Surgery is something I'm considering.  As you mentioned, I'm concerned about arthofibrosis  Honestly, it feels like have garbage under my patella.  Am I better than I was in the autumn? Of course.  But if I did anything resembling what I did during the summer, I would be just as bad if not significantly worse.  Then again, that I am no longer in constant pain is, relatively speaking, awesome.  So: Am I willing to risk arthrofibrosis or total pain in the hopes of restoring myself to more normal function?  Difficult question to answer at this moment.  Hopefully the new image will reveal something.  Maybe the radiologist will accept that plicas can be pathological and, therefore, of note (assuming that HSS's MRI-robots can visualize plicas).

If I could have a recovery like this person (she had plica + nasty, general synovitis), I would bow to our robot overlords. (A post taken from a runners site: http://www.runnersworld.com/community/forums/injury-prevention/injuries/re-plica-syndrom)


I got plica syndrome in 2005. It developed when I started running again after a pregnancy (bones and ligaments relax during pregnancy and continue to stay relaxed with breastfeeding).

Anyhoo. I was first diagnosed with "Runners Knee" (which is patellar subluxation irritating the cartilage) and advised to stop running by the Sports Med physician. I started cross-training with weights and biking and entered Physical Therapy. After about 2-3 months, it was just getting worse and worse, so I had them do an MRI. MRI showed torn mensicus, so I signed up for arthroscopy. Roll Eyes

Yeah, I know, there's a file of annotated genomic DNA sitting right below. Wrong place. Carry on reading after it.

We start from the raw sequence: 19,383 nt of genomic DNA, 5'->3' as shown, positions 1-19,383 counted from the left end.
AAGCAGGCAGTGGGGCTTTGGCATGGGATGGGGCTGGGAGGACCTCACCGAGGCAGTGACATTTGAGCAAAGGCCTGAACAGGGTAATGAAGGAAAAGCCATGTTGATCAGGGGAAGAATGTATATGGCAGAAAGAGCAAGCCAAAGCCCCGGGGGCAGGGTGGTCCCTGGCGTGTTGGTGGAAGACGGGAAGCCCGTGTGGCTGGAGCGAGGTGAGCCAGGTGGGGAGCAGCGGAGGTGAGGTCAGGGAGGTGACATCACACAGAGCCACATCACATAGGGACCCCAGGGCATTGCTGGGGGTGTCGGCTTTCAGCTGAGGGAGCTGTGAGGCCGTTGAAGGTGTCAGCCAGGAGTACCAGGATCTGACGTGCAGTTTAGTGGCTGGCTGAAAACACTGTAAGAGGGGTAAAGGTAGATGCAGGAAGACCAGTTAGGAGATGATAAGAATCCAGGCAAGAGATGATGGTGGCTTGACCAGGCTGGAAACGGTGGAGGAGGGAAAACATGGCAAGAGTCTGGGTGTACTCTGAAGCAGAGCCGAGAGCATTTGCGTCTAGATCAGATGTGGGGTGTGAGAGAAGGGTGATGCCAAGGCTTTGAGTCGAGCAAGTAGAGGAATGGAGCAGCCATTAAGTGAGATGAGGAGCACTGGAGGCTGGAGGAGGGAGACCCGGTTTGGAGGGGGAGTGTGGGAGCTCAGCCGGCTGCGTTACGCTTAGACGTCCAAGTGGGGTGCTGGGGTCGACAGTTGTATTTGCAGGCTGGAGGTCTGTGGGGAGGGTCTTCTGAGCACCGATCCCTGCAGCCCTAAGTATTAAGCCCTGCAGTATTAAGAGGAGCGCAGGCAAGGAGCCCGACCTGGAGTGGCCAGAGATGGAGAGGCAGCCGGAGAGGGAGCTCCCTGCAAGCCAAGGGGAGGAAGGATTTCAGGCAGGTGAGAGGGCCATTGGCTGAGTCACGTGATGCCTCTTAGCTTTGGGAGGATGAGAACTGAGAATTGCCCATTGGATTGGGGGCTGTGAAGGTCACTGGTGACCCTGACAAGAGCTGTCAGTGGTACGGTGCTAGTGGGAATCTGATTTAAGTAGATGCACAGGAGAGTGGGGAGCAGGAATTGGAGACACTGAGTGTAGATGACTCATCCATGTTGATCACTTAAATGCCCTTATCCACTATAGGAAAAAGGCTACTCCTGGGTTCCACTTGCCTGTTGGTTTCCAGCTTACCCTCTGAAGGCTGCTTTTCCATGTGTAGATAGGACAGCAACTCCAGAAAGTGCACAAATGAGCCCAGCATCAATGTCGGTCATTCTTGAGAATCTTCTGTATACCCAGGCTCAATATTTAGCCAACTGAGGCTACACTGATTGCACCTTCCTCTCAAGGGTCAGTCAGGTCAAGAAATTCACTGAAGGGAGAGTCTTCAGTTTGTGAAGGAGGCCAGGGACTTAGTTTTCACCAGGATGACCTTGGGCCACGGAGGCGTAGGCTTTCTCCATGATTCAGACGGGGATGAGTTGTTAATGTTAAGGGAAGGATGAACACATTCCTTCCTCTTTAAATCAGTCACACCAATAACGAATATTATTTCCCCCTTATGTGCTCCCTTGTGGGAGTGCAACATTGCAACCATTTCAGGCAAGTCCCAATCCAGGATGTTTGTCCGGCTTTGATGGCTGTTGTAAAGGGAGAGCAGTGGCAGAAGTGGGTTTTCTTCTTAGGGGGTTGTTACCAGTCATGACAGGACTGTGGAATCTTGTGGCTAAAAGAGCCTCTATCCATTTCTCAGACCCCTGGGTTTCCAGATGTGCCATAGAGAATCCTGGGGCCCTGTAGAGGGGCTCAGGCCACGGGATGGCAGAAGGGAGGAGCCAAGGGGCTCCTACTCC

During the procedure, the surgeon found my mensicus intact, however my plica tissue was inflammed and enlarged. He scraped out the portion that had been pinching between my leg bones and I rehabed from that for another 4 months. Rehab for arthroscopy is usually 6-8 weeks, but the plica was so inflammed that I had also developed synovitis (inflammation of the thin tissue lining of the knee joint).

Sooo. long story short, rehab made it worse. cross training made it worse. arthroscopy helped some. The key to complete recovery for me was this:

1. Rest completely for 2 weeks, followed by cross-training that ALSO rested the knee joint completely. I swam with my upper body and let my legs drag behind. I focused on upper body weight training to take my mind off running.
2. Anti-inflammatories - a heavy dose approved by my physician. In fact, I first tried Ibuprofen without success. I switched to Naprosyn and it worked like magic! After about 4 weeks of Naprosyn antiinflammatory treatment, we slowly cut back, then slowly added in running.

My case was pretty extreme - especially since the mis-diagnosis and biking and PT exacerbated it.

Offline knee always hurts